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Movie review: 'Zokkomon'

Anupam Kher has a dual role in the enjoyable Bollywood family film from Disney.

April 25, 2011|By Kevin Thomas, Special to the Los Angeles Times

"Zokkomon," a lively and engaging family film from the Disney unit in India, not only has a light, fanciful touch and superior production design but also more substance and cohesiveness than much Bollywood fare.

A musical number, which accompanies a young boy, Kunal (Darsheel Safary), on a train trip from a big city to a remote village, foreshadows what's in store for him. The lyrics state that it is not a good thing that time stands still in this community, a place whose inhabitants have no interest in the larger world. Such stagnation has allowed corruption, superstition and cruelty to flourish, embodied in Deshraj (Anupam Kher), the pompous, despotic headmaster of the local school

Unfortunately for bright and spunky Kunal, Deshraj, a homely man with a bad wig, happens to be his uncle, who has yanked him — for his own evil reasons — out of a private school where the boy had been happy since the accidental death of his parents three years earlier.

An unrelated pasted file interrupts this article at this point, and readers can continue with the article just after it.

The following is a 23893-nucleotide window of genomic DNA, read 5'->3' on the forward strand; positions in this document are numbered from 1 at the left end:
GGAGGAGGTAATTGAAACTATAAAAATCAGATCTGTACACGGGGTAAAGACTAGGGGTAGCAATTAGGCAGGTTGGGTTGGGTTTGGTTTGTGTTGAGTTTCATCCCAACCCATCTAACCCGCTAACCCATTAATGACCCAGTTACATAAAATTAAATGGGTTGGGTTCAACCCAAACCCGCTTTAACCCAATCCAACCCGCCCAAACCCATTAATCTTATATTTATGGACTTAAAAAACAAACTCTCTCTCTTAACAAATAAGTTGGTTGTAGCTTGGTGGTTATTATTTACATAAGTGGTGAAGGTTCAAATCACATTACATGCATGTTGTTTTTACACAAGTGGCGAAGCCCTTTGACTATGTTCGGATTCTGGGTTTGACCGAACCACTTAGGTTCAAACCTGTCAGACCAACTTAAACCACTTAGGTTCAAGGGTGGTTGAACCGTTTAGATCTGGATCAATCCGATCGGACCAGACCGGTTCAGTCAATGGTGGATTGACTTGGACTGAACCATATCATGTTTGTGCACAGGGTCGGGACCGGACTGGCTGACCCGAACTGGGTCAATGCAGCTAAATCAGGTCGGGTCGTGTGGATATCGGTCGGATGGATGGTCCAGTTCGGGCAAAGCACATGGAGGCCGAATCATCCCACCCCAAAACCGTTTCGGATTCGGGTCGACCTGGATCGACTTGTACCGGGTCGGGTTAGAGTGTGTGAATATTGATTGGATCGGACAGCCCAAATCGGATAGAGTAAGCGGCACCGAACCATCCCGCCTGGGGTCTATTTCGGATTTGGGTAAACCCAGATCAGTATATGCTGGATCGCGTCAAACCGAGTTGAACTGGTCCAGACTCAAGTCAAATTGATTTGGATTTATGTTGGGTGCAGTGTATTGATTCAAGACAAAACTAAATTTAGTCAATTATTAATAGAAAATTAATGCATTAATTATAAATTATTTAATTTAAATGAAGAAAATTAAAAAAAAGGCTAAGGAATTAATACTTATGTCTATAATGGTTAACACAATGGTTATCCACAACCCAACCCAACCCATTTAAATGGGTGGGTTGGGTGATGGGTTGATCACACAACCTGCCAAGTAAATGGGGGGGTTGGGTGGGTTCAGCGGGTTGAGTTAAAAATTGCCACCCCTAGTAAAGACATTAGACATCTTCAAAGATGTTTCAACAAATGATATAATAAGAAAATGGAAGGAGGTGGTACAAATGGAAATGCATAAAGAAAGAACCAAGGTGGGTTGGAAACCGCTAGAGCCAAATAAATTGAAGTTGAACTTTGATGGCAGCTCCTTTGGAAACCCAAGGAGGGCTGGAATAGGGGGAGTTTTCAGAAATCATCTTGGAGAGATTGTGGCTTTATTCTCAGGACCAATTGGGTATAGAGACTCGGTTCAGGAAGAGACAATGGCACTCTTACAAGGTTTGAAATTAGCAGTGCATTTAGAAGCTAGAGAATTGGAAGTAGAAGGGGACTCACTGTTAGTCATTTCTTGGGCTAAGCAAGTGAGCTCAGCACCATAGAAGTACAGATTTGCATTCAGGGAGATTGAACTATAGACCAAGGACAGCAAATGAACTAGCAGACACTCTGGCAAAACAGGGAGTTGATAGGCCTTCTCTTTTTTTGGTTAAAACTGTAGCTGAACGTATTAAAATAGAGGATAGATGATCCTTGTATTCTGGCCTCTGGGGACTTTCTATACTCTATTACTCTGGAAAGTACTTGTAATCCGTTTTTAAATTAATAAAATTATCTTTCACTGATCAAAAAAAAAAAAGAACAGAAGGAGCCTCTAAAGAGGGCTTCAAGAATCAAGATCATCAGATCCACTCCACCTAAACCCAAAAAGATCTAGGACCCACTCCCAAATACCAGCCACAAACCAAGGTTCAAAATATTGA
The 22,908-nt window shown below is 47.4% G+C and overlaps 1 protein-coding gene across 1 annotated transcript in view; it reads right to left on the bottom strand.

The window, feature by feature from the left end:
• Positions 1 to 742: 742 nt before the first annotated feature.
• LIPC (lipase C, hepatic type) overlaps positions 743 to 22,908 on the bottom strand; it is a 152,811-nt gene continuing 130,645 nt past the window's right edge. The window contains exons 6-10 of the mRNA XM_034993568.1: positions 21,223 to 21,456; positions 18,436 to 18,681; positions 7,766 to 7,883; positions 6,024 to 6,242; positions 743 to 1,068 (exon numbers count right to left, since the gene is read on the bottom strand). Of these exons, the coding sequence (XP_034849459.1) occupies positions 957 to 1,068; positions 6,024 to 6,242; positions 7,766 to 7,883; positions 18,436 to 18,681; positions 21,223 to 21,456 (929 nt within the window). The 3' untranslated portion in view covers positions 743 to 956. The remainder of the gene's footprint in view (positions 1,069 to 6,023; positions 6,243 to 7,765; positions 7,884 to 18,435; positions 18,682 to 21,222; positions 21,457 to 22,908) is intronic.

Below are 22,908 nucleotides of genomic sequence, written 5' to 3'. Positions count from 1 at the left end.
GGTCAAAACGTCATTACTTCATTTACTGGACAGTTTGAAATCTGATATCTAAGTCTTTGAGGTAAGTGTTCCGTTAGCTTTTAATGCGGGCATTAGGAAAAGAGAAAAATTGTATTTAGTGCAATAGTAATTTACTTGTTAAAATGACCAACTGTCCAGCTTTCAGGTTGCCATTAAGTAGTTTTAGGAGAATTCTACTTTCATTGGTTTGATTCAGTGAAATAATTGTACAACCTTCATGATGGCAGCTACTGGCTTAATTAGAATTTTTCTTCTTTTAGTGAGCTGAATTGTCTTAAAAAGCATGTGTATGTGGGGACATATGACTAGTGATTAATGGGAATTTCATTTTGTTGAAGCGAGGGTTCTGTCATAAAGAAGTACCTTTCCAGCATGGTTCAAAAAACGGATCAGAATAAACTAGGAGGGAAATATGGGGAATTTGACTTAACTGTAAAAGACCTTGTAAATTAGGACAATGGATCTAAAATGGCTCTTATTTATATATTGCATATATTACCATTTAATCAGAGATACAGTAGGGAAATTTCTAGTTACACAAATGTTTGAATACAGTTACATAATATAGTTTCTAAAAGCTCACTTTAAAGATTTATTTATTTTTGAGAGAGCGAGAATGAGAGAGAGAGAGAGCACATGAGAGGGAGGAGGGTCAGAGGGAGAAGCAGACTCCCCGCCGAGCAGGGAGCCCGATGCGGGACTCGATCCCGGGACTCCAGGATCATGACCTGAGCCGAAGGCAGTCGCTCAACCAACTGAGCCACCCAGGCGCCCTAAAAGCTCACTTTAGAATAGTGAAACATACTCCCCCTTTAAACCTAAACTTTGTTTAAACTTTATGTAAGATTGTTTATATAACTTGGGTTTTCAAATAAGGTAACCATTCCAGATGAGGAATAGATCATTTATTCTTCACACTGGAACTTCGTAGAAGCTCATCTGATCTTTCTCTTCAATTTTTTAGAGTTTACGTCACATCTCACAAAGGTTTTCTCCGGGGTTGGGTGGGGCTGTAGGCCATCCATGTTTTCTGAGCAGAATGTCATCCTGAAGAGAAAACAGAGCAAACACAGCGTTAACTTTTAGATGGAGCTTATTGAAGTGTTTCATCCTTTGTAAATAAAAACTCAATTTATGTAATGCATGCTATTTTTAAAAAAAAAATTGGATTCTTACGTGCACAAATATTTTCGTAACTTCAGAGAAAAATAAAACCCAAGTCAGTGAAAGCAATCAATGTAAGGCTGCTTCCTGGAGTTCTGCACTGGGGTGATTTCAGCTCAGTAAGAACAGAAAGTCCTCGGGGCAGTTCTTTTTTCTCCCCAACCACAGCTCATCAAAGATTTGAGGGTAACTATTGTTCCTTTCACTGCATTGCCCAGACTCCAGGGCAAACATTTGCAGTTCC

Deshraj soon takes Kunal back to the city, abandoning him at a carnival, then returning home to proclaim his nephew dead and thereby lay claim to his inheritance.

Kunal's adventures now begin in earnest, starting with a fortuitous meeting with a gorgeous street artist (Manjuri Fadnis) who instills in Kunal the belief that "you are as strong as you think you are." It will be put to the test when circumstances return Kunal back to the village.

Luckily for him, a derelict Gothic mansion in the forest in which he takes refuge is not actually haunted but inhabited by a reclusive scientist, a big bearded man (also played by Kher). The scientist sees in the boy the instrument of revenge against his native town, which has reacted to his gift of knowledge by torching his home. In turning Kunal — via special effects and scientific wizardry — into Zokkomon, a veritable Superboy, the youth also becomes a potential liberator.

Director Satyajit Bhatkai has brought plenty of energy to an imaginative and thoughtful script by many hands. Safary could not be more appealing or Fadnis lovelier or warmer. But the film's tour de force is Kher, in his dual roles, as a villain who could scarcely be more amusingly repulsive and as a brilliant scientist redeemed from bitterness.

"Zokkomon" is a treat.

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